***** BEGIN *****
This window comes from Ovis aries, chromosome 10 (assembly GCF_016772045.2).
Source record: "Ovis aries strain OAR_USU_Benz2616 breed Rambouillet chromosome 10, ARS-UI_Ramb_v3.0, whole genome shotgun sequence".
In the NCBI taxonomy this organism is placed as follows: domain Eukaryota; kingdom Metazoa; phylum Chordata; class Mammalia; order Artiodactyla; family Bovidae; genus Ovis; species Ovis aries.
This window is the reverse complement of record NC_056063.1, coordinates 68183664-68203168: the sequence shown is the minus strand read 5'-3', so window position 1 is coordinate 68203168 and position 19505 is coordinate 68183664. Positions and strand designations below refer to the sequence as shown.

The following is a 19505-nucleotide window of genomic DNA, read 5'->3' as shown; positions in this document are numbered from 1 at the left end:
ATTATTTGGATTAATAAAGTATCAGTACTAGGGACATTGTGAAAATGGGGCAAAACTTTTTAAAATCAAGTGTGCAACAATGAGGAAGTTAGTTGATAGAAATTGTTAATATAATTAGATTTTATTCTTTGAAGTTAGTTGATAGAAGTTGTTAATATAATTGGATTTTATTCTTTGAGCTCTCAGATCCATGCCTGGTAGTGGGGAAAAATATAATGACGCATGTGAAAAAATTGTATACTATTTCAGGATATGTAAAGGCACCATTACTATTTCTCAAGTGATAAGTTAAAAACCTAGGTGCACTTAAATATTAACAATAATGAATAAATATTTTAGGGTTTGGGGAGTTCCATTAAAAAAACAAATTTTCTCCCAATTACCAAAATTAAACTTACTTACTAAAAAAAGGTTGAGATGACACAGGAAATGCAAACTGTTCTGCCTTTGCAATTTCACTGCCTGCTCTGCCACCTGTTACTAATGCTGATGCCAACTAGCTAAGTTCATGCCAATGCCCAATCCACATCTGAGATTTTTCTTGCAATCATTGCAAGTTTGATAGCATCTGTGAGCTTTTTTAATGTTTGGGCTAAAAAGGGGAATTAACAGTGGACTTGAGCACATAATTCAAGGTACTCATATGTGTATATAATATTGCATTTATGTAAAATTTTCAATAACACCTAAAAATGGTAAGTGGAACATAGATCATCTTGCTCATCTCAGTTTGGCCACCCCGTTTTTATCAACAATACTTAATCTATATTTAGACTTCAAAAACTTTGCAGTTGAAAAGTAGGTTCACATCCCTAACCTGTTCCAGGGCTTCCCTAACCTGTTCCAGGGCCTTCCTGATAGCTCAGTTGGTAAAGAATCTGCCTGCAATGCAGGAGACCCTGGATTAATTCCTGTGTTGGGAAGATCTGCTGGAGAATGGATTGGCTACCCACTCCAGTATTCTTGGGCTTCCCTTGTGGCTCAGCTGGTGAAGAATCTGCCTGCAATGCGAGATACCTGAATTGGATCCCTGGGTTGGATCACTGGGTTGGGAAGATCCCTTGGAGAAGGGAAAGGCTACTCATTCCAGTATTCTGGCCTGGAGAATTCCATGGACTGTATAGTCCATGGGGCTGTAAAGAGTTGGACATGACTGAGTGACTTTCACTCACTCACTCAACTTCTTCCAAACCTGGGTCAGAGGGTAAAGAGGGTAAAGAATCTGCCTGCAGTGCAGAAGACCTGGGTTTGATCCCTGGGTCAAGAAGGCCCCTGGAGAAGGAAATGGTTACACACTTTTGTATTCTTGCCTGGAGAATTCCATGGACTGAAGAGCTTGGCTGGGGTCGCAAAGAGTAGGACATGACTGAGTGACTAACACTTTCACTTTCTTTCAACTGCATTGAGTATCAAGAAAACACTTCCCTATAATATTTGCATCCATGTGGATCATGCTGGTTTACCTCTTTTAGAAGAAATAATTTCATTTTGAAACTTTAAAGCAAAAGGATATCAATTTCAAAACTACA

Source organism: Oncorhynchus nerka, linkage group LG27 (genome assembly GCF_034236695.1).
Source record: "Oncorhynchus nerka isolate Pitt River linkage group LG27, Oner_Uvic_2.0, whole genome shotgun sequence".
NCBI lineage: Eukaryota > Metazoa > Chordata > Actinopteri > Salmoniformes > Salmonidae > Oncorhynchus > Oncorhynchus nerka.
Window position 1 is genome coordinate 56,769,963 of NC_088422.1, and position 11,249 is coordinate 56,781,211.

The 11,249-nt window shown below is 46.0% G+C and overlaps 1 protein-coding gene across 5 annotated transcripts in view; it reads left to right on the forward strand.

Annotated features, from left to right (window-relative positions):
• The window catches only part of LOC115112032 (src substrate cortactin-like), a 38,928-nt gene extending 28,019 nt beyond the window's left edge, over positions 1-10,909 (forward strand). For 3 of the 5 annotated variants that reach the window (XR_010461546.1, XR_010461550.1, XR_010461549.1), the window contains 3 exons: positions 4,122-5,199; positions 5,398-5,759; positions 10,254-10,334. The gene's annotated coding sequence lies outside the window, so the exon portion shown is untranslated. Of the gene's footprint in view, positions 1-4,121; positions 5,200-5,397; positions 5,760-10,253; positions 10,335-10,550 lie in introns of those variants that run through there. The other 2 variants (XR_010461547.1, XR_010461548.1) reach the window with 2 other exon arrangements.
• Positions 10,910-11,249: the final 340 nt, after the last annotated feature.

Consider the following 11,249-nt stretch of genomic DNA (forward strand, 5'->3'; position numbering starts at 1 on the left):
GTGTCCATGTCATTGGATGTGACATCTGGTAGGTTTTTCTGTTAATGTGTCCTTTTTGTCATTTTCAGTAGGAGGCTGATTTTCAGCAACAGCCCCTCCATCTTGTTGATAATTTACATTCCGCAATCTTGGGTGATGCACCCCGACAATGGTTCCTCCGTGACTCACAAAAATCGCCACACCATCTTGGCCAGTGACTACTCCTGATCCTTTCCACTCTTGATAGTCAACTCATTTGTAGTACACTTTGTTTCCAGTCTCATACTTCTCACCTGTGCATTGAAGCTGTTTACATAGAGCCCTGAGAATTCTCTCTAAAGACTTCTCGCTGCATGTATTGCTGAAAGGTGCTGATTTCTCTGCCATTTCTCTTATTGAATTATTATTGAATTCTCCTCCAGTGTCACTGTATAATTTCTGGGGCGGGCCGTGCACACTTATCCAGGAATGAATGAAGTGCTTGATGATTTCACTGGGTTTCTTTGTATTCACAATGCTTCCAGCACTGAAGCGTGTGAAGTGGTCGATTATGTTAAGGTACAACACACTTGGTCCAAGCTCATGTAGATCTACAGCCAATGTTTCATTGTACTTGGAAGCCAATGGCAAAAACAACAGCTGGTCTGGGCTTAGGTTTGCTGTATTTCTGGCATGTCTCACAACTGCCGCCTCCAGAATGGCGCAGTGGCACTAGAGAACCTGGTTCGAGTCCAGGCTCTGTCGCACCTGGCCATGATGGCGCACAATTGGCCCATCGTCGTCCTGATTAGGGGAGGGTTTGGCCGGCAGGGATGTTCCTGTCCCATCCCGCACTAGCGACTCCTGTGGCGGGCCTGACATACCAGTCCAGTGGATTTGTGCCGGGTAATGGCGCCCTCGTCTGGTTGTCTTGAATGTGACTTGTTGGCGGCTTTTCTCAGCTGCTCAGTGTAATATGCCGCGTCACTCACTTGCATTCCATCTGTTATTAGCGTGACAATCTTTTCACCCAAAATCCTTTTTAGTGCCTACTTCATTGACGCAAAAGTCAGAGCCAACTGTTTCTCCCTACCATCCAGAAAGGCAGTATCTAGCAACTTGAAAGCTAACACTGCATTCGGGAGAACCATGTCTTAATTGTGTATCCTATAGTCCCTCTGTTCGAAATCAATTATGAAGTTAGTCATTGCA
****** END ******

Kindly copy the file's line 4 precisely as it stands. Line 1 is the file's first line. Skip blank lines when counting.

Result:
This window is the reverse complement of record NC_056063.1, coordinates 68183664-68203168: the sequence shown is the minus strand read 5'-3', so window position 1 is coordinate 68203168 and position 19505 is coordinate 68183664. Positions and strand designations below refer to the sequence as shown.